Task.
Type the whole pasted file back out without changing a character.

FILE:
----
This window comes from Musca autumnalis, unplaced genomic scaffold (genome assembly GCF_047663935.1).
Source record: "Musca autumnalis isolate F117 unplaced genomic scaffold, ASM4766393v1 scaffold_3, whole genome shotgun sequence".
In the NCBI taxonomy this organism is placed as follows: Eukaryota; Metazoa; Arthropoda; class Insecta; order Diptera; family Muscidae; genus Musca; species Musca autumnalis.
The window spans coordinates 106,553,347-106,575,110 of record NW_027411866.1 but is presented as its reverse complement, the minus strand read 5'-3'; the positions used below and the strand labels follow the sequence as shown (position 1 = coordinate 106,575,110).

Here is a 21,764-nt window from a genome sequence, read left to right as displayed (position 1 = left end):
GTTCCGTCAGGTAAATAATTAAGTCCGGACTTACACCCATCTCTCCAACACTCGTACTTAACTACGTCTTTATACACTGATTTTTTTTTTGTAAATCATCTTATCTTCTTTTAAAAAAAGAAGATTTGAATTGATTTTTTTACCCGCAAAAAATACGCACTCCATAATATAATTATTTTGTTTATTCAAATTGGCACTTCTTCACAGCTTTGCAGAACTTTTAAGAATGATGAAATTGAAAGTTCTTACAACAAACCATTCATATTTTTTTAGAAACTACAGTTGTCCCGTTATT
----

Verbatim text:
This window comes from Musca autumnalis, unplaced genomic scaffold (genome assembly GCF_047663935.1).
Source record: "Musca autumnalis isolate F117 unplaced genomic scaffold, ASM4766393v1 scaffold_3, whole genome shotgun sequence".
In the NCBI taxonomy this organism is placed as follows: Eukaryota; Metazoa; Arthropoda; class Insecta; order Diptera; family Muscidae; genus Musca; species Musca autumnalis.
The window spans coordinates 106,553,347-106,575,110 of record NW_027411866.1 but is presented as its reverse complement, the minus strand read 5'-3'; the positions used below and the strand labels follow the sequence as shown (position 1 = coordinate 106,575,110).

Here is a 21,764-nt window from a genome sequence, read left to right as displayed (position 1 = left end):
GTTCCGTCAGGTAAATAATTAAGTCCGGACTTACACCCATCTCTCCAACACTCGTACTTAACTACGTCTTTATACACTGATTTTTTTTTTGTAAATCATCTTATCTTCTTTTAAAAAAAGAAGATTTGAATTGATTTTTTTACCCGCAAAAAATACGCACTCCATAATATAATTATTTTGTTTATTCAAATTGGCACTTCTTCACAGCTTTGCAGAACTTTTAAGAATGATGAAATTGAAAGTTCTTACAACAAACCATTCATATTTTTTTAGAAACTACAGTTGTCCCGTTATT